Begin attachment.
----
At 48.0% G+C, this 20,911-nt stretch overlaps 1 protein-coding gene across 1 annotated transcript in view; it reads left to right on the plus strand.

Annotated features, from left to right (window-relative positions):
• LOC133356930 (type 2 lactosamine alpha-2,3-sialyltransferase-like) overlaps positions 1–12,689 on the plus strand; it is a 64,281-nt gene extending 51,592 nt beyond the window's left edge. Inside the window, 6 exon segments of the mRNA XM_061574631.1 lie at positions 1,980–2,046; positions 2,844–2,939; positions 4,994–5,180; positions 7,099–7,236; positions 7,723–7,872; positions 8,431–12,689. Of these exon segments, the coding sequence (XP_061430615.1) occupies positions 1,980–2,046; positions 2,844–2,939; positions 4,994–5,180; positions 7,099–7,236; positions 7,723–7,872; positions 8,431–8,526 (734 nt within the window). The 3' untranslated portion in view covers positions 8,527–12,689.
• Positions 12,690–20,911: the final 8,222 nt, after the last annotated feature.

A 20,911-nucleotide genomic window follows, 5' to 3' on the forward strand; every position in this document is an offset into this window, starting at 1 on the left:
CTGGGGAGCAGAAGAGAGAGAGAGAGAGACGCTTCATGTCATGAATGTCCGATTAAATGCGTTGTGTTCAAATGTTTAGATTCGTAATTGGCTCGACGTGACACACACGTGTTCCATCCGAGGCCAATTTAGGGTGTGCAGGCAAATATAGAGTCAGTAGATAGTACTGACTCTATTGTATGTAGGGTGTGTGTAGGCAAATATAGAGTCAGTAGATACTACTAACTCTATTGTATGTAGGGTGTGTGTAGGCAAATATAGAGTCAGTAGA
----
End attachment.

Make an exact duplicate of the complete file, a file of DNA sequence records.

At 48.0% G+C, this 20,911-nt stretch overlaps 1 protein-coding gene across 1 annotated transcript in view; it reads left to right on the plus strand.

Annotated features, from left to right (window-relative positions):
• LOC133356930 (type 2 lactosamine alpha-2,3-sialyltransferase-like) overlaps positions 1–12,689 on the plus strand; it is a 64,281-nt gene extending 51,592 nt beyond the window's left edge. Inside the window, 6 exon segments of the mRNA XM_061574631.1 lie at positions 1,980–2,046; positions 2,844–2,939; positions 4,994–5,180; positions 7,099–7,236; positions 7,723–7,872; positions 8,431–12,689. Of these exon segments, the coding sequence (XP_061430615.1) occupies positions 1,980–2,046; positions 2,844–2,939; positions 4,994–5,180; positions 7,099–7,236; positions 7,723–7,872; positions 8,431–8,526 (734 nt within the window). The 3' untranslated portion in view covers positions 8,527–12,689.
• Positions 12,690–20,911: the final 8,222 nt, after the last annotated feature.

A 20,911-nucleotide genomic window follows, 5' to 3' on the forward strand; every position in this document is an offset into this window, starting at 1 on the left:
CTGGGGAGCAGAAGAGAGAGAGAGAGAGACGCTTCATGTCATGAATGTCCGATTAAATGCGTTGTGTTCAAATGTTTAGATTCGTAATTGGCTCGACGTGACACACACGTGTTCCATCCGAGGCCAATTTAGGGTGTGCAGGCAAATATAGAGTCAGTAGATAGTACTGACTCTATTGTATGTAGGGTGTGTGTAGGCAAATATAGAGTCAGTAGATACTACTAACTCTATTGTATGTAGGGTGTGTGTAGGCAAATATAGAGTCAGTAGA